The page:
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Falcon State Park

For the best view, try a canoe.

By Arturo Longoria

The gloaming over Falcon Lake unfolds like a three-act play. An hour or two before dusk, Mexico’s Sierra Picachos emerge silhouetted to the southwest as if a curtain were suddenly lifted, perhaps pulled upward by the counterweight of the sun’s downward slide. Then reds and yellows dance across a water knurled by ripplets spanning the reservoir into the horizon. Finally, with the sun quietly bedded beyond the mountains and the wavelets quelled by the lonesome song of a night heron, stillness overcomes the last timid bits of light. All that’s left are softly sloshing waters, part of a timeless pilgrimage that begins atop faraway snowy passes and ends in the tepid currents of the Gulf of Mexico.

Of all the ways to view this South Texas drama, there is perhaps none better than to coast along the lake’s shoreline in a canoe. Canoeing inserts an adventuresome element into a milieu otherwise dominated by outboard motor boats — that coupling of machine and speed that in paradoxical ways oftentimes removes its participants from their surroundings.

Canoes can be launched from dozens of places along the lake, but the most accessible is from Falcon State Park at the western edge of Starr County. Falcon State Park’s 572.6 acres contain a boat ramp, screened cabins (with and without air conditioning), a recreation hall and kitchen, RV hookups with varied combinations of electricity, water and sewage, restroom facilities with showers, picnic grounds, and three miles of walking and biking trails. Of course, the main attraction is the 84,000-acre reservoir that was created in 1954 by the damming of the Rio Grande.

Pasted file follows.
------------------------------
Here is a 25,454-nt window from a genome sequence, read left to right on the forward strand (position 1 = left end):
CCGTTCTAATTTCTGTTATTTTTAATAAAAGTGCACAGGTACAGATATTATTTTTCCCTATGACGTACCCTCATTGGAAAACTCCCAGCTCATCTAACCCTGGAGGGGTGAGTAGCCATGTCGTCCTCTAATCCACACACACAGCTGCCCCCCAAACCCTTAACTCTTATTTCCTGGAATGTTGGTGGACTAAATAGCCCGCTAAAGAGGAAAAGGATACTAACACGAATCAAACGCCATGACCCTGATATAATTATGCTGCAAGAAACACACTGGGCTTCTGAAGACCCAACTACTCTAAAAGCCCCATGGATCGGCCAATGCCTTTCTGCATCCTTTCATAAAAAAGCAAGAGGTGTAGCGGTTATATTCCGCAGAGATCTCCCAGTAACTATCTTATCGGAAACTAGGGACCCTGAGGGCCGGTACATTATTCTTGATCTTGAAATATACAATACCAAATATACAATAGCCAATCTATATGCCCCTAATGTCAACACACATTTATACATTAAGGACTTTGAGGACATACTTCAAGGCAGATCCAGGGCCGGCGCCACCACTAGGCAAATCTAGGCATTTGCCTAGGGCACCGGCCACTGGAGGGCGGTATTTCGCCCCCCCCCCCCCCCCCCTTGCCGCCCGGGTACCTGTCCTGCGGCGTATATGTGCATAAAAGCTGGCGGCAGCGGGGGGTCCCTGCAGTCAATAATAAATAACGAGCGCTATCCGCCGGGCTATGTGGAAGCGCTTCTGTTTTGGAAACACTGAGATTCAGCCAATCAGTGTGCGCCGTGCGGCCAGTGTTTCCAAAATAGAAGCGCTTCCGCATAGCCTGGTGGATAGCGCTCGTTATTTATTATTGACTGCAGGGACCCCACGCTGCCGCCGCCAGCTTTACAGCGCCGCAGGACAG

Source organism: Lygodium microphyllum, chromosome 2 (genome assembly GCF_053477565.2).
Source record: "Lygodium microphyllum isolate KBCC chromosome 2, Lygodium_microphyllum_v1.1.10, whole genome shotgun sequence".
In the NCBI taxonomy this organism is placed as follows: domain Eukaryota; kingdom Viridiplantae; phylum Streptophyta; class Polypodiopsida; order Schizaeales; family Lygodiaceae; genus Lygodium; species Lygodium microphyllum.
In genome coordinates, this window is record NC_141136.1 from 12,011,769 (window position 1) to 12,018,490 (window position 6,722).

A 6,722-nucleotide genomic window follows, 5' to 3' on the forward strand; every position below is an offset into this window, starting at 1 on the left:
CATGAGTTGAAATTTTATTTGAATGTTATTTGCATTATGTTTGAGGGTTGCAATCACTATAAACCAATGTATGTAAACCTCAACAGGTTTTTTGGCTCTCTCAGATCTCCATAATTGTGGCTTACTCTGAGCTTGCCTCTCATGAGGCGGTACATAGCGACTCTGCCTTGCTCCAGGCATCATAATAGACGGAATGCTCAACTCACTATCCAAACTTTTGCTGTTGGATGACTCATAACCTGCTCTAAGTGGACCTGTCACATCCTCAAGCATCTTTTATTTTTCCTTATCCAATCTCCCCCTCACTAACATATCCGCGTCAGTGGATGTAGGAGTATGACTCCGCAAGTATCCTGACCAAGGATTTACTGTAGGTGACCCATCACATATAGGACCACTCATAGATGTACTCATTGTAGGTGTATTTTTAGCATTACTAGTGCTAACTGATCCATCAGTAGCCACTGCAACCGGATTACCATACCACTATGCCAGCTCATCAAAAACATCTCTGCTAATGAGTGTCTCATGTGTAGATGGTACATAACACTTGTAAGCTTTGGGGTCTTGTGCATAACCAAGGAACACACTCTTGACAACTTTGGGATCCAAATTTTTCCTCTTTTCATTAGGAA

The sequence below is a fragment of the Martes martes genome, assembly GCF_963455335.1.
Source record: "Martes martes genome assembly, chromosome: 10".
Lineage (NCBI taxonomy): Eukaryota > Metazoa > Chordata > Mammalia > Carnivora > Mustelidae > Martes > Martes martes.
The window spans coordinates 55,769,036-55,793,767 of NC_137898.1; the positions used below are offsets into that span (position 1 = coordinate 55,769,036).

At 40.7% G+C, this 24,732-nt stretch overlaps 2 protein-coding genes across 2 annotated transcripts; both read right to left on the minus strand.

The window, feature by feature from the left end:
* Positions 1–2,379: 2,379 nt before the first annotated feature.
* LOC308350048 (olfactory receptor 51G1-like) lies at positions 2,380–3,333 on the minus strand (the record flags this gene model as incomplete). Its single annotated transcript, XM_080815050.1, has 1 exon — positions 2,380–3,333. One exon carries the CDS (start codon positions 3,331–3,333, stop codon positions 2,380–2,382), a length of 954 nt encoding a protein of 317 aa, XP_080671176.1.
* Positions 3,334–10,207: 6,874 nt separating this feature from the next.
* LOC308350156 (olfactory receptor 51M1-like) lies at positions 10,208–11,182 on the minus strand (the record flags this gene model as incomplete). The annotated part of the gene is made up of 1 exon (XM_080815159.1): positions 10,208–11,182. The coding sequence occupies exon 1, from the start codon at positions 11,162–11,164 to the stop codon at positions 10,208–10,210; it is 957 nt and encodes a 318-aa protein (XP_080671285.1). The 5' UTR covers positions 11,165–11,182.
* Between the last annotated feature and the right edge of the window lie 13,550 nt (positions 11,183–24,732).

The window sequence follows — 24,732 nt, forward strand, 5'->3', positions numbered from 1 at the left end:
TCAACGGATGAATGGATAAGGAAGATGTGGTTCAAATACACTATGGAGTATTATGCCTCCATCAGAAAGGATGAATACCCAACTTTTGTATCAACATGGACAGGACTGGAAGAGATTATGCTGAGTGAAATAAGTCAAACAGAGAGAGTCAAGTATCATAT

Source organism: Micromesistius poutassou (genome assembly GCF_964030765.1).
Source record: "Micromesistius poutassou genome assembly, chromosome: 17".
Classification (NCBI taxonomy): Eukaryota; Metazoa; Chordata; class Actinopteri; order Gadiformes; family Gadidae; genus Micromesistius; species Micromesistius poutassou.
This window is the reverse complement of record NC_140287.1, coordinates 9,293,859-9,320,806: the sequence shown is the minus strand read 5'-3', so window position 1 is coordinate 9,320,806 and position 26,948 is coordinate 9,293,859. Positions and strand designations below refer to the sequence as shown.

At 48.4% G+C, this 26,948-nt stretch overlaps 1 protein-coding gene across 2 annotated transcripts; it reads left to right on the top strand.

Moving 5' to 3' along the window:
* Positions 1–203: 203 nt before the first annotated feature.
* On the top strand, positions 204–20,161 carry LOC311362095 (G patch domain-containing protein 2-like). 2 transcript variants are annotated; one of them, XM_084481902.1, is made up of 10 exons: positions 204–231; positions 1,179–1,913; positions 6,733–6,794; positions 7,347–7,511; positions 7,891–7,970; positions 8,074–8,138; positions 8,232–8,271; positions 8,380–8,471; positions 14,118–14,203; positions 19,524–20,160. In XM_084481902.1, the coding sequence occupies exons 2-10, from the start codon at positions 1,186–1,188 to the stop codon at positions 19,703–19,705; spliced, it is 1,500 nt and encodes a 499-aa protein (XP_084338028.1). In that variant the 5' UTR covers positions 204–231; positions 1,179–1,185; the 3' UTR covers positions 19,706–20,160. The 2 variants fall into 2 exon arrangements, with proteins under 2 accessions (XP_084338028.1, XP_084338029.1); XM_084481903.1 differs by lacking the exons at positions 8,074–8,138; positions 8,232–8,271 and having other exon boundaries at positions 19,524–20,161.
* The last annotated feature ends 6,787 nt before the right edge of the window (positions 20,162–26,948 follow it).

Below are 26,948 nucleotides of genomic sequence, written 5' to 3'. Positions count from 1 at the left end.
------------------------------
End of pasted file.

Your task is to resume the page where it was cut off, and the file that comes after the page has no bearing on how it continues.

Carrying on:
A canoe’s magic lies in its ability to drift in harmony with the lake’s own melody. You’ll silently skirt old stands of brushland timbers — mesquites, palo verde and retama — that over the decades were immersed and resurrected over and again. Their brittle bark is covered with cottony silt that gives them the look of spindly ghosts affixed into the mud of fate.

You’ll paddle attuned to that union of worlds that meets at the water’s edge. A beaver or nutria might swim by while cormorants and ospreys fly overhead and green kingfishers skim the water nearby. Perhaps you’ll glimpse a largemouth bass leaping skyward, or a lumbering channel catfish’s murky wake along the shoals. Watch for schools of white bass bubbling the surface, but stay close to the sandy, narrow playa because you’ll want to gaze as much inland as you do across the water. You might spot a coyote or bobcat or even a white-tailed deer.

There’ll be days when Falcon Lake does not welcome canoeists, for its waters are shallow, and strong breezes can whip up whitecaps making canoeing uncomfortable. However, on calm days when the wind snoozes, the water reflects like a mirror against an endless sky, Falcon awaits those travelers whose eyes roam the skyline as their spirits float gently alongside.

To get to the park, take U.S. Highway 83 northwest from Roma or southeast from Zapata then turn southwestward on FM 2098 for three miles before turning right on Park Road 46. For more information, call (956) 848-5327 or visit Falcon State Park on the Web.

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